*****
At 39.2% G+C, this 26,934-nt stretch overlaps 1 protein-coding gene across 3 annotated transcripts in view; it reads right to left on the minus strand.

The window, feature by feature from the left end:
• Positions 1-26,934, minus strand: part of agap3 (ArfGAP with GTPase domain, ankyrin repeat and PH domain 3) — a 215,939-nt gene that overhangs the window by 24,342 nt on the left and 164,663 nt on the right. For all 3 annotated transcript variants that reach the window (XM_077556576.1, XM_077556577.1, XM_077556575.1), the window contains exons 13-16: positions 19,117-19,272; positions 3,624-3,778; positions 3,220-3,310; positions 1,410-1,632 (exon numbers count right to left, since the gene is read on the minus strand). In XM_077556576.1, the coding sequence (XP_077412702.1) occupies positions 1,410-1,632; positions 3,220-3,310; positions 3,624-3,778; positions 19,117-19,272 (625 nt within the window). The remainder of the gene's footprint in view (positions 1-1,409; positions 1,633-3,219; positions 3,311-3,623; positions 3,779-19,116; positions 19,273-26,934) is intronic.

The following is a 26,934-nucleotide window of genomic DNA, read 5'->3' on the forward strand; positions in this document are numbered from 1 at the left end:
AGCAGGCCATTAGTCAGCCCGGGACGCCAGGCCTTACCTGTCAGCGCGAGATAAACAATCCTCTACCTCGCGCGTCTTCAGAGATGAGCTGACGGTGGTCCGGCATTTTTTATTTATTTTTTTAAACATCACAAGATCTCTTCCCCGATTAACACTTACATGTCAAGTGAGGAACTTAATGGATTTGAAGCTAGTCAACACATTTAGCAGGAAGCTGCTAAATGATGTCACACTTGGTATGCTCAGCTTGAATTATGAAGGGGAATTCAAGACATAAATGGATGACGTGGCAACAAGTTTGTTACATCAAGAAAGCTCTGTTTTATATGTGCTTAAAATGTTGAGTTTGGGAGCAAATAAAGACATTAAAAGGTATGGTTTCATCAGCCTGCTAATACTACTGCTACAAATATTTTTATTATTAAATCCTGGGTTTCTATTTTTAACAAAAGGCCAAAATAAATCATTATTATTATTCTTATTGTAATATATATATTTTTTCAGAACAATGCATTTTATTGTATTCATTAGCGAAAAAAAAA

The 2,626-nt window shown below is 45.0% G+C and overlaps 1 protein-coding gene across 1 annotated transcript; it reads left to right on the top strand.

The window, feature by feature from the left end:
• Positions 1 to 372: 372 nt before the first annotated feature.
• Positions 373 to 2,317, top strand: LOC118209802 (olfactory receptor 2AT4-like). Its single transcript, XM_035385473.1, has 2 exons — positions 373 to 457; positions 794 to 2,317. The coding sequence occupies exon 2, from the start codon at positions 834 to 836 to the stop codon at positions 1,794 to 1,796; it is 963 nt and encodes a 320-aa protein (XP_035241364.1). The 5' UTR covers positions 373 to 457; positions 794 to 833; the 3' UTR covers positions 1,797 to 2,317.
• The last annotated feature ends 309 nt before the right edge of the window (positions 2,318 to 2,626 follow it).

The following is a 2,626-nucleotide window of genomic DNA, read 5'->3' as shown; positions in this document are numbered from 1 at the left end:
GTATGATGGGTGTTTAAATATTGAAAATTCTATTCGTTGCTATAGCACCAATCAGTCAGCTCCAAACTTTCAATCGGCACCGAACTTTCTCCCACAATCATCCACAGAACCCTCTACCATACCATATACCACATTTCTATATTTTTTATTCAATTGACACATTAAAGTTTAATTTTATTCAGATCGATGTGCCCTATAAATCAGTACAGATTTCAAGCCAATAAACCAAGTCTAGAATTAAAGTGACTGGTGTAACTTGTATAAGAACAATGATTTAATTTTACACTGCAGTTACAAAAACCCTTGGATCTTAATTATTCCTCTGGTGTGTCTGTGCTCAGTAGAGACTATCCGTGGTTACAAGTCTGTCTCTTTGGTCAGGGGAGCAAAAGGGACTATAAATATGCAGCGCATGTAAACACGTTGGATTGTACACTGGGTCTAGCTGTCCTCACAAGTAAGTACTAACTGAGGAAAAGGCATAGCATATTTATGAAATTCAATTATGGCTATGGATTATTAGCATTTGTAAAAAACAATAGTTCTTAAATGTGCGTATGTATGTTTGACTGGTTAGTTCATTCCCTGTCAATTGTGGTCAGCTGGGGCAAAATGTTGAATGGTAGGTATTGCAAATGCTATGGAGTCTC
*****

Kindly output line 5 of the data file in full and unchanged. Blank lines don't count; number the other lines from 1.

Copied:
AGCAGGCCATTAGTCAGCCCGGGACGCCAGGCCTTACCTGTCAGCGCGAGATAAACAATCCTCTACCTCGCGCGTCTTCAGAGATGAGCTGACGGTGGTCCGGCATTTTTTATTTATTTTTTTAAACATCACAAGATCTCTTCCCCGATTAACACTTACATGTCAAGTGAGGAACTTAATGGATTTGAAGCTAGTCAACACATTTAGCAGGAAGCTGCTAAATGATGTCACACTTGGTATGCTCAGCTTGAATTATGAAGGGGAATTCAAGACATAAATGGATGACGTGGCAACAAGTTTGTTACATCAAGAAAGCTCTGTTTTATATGTGCTTAAAATGTTGAGTTTGGGAGCAAATAAAGACATTAAAAGGTATGGTTTCATCAGCCTGCTAATACTACTGCTACAAATATTTTTATTATTAAATCCTGGGTTTCTATTTTTAACAAAAGGCCAAAATAAATCATTATTATTATTCTTATTGTAATATATATATTTTTTCAGAACAATGCATTTTATTGTATTCATTAGCGAAAAAAAAA